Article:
Successfully reported this slideshow.
We use your LinkedIn profile and activity data to personalize ads and to show you more relevant ads. You can change your ad preferences anytime.

Dysfluency secondary to CNS damage


Published on

  • Be the first to comment

  • Be the first to like this

Dysfluency secondary to CNS damage

  1. 1. Dysfluency secondary to CNS damage
  2. 2. Subgroups of acquired fluency disorders <ul><li>True neurogenic stuttering is also known as “acquired” or “cortical” stuttering. </li></ul><ul><ul><li>However, it must be distinguished from other fluency disturbances following CNS damage that share few features with classic stuttering </li></ul></ul><ul><ul><li>Subgroups include: </li></ul></ul><ul><ul><ul><li>Dysarthric disfluency </li></ul></ul></ul><ul><ul><ul><li>Apraxic disfluency </li></ul></ul></ul><ul><ul><ul><li>Disfluency stemming from anomia </li></ul></ul></ul><ul><ul><ul><li>Palilalia </li></ul></ul></ul>
  3. 3. Dysarthric disfluency <ul><li>This category includes Parkinsonian patients, who often demonstrate </li></ul><ul><ul><li>Frequent prolongations </li></ul></ul><ul><ul><li>Rapid sound, syllable and word repetitions </li></ul></ul><ul><ul><li>“ blocking” associated with failure to progress to the next articulatory target </li></ul></ul><ul><li>Symptoms worsen as the disease progresses (Benke, et al., 2000); levodopa treatment may further aggravate fluency (Louis, et al., 2001) </li></ul>
  4. 4. Dysarthria (continued) <ul><li>PD may prompt re-emergence of developmental stuttering (Shahed & Jonkovic, 2001). </li></ul><ul><li>Ataxic dysarthrics may show: </li></ul><ul><ul><li>Long prolongations </li></ul></ul><ul><ul><li>Easy repetitions </li></ul></ul>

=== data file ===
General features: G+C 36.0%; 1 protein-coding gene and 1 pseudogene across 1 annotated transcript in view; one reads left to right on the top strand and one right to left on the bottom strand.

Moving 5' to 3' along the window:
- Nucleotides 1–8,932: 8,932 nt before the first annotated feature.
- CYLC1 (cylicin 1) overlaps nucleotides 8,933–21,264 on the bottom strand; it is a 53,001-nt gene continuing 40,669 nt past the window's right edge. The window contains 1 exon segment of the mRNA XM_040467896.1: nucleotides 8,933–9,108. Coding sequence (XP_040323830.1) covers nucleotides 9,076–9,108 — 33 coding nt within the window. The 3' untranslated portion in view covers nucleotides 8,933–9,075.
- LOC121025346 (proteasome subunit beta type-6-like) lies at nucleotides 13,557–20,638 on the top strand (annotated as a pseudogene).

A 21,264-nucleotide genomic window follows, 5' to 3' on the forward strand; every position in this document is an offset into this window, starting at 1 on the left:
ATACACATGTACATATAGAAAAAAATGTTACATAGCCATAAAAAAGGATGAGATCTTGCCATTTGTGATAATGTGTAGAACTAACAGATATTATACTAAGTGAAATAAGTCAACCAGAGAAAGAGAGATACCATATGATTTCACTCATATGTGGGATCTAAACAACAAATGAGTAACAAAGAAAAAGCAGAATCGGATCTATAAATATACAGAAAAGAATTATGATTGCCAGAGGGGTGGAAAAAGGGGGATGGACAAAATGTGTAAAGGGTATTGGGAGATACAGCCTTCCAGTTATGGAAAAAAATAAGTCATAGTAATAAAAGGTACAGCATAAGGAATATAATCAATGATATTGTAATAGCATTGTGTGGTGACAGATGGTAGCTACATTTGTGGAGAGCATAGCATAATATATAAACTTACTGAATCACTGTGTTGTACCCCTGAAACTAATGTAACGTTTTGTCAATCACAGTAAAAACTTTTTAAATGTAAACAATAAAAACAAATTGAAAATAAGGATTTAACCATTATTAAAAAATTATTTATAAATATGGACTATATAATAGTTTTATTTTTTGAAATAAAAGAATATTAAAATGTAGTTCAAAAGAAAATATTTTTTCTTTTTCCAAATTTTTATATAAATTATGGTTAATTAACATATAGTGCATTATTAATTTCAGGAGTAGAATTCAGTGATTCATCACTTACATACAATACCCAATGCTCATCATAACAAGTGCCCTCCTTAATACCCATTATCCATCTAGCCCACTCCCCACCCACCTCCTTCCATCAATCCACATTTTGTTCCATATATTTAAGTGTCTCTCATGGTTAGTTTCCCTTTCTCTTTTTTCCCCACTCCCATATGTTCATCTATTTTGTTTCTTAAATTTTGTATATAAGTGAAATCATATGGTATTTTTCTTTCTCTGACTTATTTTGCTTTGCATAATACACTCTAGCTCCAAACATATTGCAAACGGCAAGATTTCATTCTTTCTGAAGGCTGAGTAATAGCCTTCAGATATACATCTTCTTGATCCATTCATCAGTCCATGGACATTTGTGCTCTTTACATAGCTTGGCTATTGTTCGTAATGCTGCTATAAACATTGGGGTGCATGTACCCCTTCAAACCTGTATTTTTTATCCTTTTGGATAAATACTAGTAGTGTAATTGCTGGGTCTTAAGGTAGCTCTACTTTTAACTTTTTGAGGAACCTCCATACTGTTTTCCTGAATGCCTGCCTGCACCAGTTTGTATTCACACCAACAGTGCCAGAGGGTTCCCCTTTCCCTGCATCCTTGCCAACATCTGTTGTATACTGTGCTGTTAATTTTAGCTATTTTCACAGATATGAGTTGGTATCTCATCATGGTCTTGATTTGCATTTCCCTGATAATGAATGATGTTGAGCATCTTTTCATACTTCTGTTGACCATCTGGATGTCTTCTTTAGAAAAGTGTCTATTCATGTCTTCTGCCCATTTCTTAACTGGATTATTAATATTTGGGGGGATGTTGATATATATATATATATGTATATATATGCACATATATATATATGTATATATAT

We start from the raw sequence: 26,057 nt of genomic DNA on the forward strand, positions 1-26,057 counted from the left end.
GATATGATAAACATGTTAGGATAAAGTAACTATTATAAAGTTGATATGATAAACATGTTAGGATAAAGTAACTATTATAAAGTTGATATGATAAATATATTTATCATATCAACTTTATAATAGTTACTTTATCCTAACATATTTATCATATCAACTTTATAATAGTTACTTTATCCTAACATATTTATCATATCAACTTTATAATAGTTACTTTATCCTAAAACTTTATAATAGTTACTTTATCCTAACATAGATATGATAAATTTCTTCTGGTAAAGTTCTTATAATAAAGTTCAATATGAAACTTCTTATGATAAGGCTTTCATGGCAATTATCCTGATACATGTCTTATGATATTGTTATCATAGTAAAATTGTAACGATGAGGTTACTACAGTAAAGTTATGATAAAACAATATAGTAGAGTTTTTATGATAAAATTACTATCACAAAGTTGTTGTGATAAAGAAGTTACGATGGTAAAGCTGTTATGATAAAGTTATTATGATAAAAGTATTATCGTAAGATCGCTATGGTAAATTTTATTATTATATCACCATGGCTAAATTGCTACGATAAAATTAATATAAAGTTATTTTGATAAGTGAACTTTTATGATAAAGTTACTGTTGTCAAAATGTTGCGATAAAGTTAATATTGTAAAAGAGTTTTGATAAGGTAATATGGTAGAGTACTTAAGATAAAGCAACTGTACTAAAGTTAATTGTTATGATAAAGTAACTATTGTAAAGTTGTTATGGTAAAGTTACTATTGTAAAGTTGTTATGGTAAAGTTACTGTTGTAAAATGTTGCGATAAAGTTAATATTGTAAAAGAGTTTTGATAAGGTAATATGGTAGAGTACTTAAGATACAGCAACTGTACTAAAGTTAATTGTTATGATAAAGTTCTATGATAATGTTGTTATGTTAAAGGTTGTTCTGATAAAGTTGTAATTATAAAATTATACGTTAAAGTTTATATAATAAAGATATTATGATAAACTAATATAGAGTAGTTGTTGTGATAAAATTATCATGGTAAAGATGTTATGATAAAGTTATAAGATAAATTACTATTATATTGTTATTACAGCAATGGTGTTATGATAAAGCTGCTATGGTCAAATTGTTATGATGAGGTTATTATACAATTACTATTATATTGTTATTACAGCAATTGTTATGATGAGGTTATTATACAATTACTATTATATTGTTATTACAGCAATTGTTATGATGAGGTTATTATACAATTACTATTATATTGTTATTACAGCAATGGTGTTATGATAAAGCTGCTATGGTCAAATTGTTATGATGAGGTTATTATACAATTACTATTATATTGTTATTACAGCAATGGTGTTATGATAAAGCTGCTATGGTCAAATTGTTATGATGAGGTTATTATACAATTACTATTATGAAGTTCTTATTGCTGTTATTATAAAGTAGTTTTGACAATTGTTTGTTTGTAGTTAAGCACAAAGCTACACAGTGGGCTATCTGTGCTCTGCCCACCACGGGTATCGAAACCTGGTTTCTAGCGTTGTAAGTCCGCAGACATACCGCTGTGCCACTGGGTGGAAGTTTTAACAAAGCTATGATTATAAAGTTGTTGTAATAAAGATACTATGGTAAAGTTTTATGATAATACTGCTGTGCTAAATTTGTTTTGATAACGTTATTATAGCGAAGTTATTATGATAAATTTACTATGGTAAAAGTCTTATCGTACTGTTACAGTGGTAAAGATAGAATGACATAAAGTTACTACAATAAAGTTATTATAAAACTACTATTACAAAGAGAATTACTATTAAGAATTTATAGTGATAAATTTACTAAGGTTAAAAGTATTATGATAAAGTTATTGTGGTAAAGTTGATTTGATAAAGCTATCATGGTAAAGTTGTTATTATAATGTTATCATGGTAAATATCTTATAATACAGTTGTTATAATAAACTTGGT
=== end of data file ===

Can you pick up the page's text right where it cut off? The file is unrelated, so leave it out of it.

5. 5. Other subgroups <ul><li>Apraxic dysfluency: apraxic patients often repeat initial segments while groping for the appropriate target; this needs to be distinguished from the stuttering behavior of perseverative repetitions of the correct target, as in true stuttering. Both may be seen in apraxia. </li></ul><ul><li>Some people have suggested that the two disorders share a common neurological basis. </li></ul>
  6. 6. Dysfluency stemming from anomia <ul><li>Dysfluencies are characterized primarily by pausing, articulatory groping, and the interjection of filled pauses and/or phrase repetitions while searching for lexical targets. </li></ul><ul><li>Usually, other additional aphasic symptoms are present </li></ul><ul><li>Wernicke’s patients may be more prone to this pattern of dysfluency than other aphasic syndromes. </li></ul>
  7. 7. Palilalia <ul><li>Found in a number of neurological conditions (including Parkinson’s), speech is characterized primarily by: </li></ul><ul><ul><li>word and phrase repetitions (NOT) sound or syllable repetitions) that may become increasingly more rapid, and progressively more unintelligible. </li></ul></ul>
  8. 8. True “cortical stuttering” <ul><li>Quite rare </li></ul><ul><li>Typically documented in the literature through isolated case studies </li></ul><ul><li>Patients show true stutter-like symptoms which cannot be attributed to neuromotor or language planning disturbance </li></ul>